With the 2017 General Election less than eight months away, Stephen Kalonzo Musyoka finds himself in almost the same situation he faced heading into the last two general elections.
As in 2007 and 2013, Mr Musyoka is unsure whether or not he will be on the presidential ballot come August 8 next year.
With eight months to the 2007 General Election, Mr Musyoka found himself in strikingly similar circumstances as today. Then, he was a key member of the Orange movement which, save for current Deputy President William Ruto, brought together the same players as the ones coalescing under the yet to be formed National Super Alliance – Cord leader Raila Odinga and his Amani National Congress (ANC) counterpart Musalia Mudavadi.
The only exception then was that Cord’s third principal, Ford Kenya leader Moses Wetang’ula was on the other side of the political divide.
It was not until August 2007 that Mr Musyoka bolted out of the movement and decided to go it alone, on the ticket of the breakaway Orange Democratic Movement-Kenya (ODM-K) ticket following irreconcilable differences with his colleagues.
Mr Odinga on the other hand clinched the Orange Democratic Movement (ODM) ticket to run for the presidency after edging out Mr Mudavadi, Mr Ruto and former cabinet minister Joseph Nyagah during the party’s primaries held at the Kasarani stadium on September 1, 2007.
Mr Musyoka, enjoying a solid Kamba vote managed to garner a decent 879,899 votes to finish behind Mr Odinga’s 4,352,860 votes and Mr Kibaki’s 4,578,034 votes.
He promptly teamed up with Mr Kibaki to form the government and was appointed Vice President even as the country burnt following protests from Mr Odinga’s supporters that his victory had been stolen.
Fast forward to 2013 and Mr Musyoka finds himself in almost similar circumstances barely four months to the March 4 General Election.
Last time around, Mr Musyoka was banking his hopes on then President Kibaki’s endorsement and the goodwill of Mr Kenyatta and Mr Ruto to hand him the ticket.
Things would dramatically change barely four months to the General Election when Mr Kenyatta and Mr Ruto elbowed him out of the alliance.
Isolated, Mr Musyoka had no choice but to enter into a marriage of convenience with Mr Odinga and Mr Wetang’ula, the Wiper leader as the running mate to the former Prime Minister.
Ahead of the next election, Mr Musyoka’s supporters are convinced that their man stands his best chance to ascend to the country’s leadership as the united opposition’s presidential flagbearer, thanks to a combination of factors.
According to Wiper Secretary-General and Mombasa Senator Hassan Omar, Mr Musyoka is far better prepared to take a stab at the presidency than during the last two general election.
“Kalonzo remains a factor in 2017 whichever way you look at Kenya’s politics. And unlike in 2007 and in 2013, this time round, Kalonzo is better prepared,” says Mr Omar. In contrast to 2013 when he relied on the good conscience of retired President Mwai Kibaki or endorsement from Mr Kenyatta and Mr Ruto, this time he is not taking anything for granted, says Mr Omar.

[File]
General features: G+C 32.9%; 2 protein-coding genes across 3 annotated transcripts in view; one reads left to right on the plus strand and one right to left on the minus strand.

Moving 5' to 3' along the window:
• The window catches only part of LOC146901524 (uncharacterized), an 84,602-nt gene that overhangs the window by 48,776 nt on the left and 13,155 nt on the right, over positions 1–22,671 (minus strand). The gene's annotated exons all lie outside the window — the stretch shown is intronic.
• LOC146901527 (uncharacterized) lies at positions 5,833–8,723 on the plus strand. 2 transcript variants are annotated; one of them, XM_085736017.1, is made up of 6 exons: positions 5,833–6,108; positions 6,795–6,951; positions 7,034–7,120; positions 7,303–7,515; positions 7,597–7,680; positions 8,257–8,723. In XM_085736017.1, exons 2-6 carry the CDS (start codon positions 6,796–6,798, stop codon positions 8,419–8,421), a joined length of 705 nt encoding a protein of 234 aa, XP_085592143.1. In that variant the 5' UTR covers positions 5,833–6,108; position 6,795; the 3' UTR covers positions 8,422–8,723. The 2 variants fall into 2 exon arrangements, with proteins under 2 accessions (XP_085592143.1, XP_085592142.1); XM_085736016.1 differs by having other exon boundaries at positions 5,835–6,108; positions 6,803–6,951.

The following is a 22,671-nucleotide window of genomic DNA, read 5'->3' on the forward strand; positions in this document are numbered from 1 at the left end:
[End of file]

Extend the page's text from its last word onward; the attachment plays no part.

“That is why Kalonzo has gone around the country marketing himself and even sought endorsement from the Wiper Party to run for the presidency. Today, he has a much bigger national appeal than ever witnessed before and has set up a much better and energised campaign machinery,” he says.
Kakamega senator and Ford Kenya Deputy Party Leader Boni Khalwale agrees.
“Kalonzo is a bigger factor today than he was in 2007 and 2013 because today, he has managed to consolidate support in his community unlike in the past when he would plead with Kambas to support him,” says Dr Khalwale.
“We have seen situations where Kalonzo is reading the riot act to politicians who he feels are not toeing the line and we have seen them humiliated in broad daylight so the guy is much stronger than he has ever been. That is why he remains a very big factor in Kenya’s politics going into the next General Election. You ignore him at your own peril,” he said.
But Machakos Town MP Victor Munyaka, a former ally turned foe, maintains that Mr Musyoka’s fortunes depend on the choices he makes ahead of the elections.
“Kalonzo will still be a factor in the next elections whether in the Opposition or on the Jubilee side. If he remains in the Opposition and goes as a running mate to any of the other leaders such as Raila, Mudavadi or even Wetang’ula, he will be lucky to garner 50 per cent of the Kamba vote because Kambas are headed to Jubilee,” Dr Munyaka argues.
“But if he ditches the Opposition and joins UhuRuto, even as a very junior partner, he will deliver the entire Ukambani vote because that is where the community is headed anyway. Those are the scenarios so he has a choice to make,” he adds. Aware of the fight for space in the emerging opposition alliance dubbed National Super Alliance, Mr Musyoka is fashioning his bid for the presidential ticket around the “sacrifices” he has made in the past.
Speaking at the Safaricom Kasarani Stadium in Nairobi when his Wiper Party gave him the go ahead to run for the presidency in 2017 only last Wednesday, an unusually abrasive Mr Musyoka stated: “I do not want to be called watermelon again. It used to be said that I can’t sacrifice my candidature but I have proved that wrong. I’m not saying that I can’t sacrifice anymore but we cannot stop what God has purposed.”
He went on: “This time is for change and I am the face of that change.”
With barely eight months to the General Election, it remains to be seen whether or not Mr Musyoka will finally get his chance to fly the Opposition’s flag or bolt out and go it alone once again.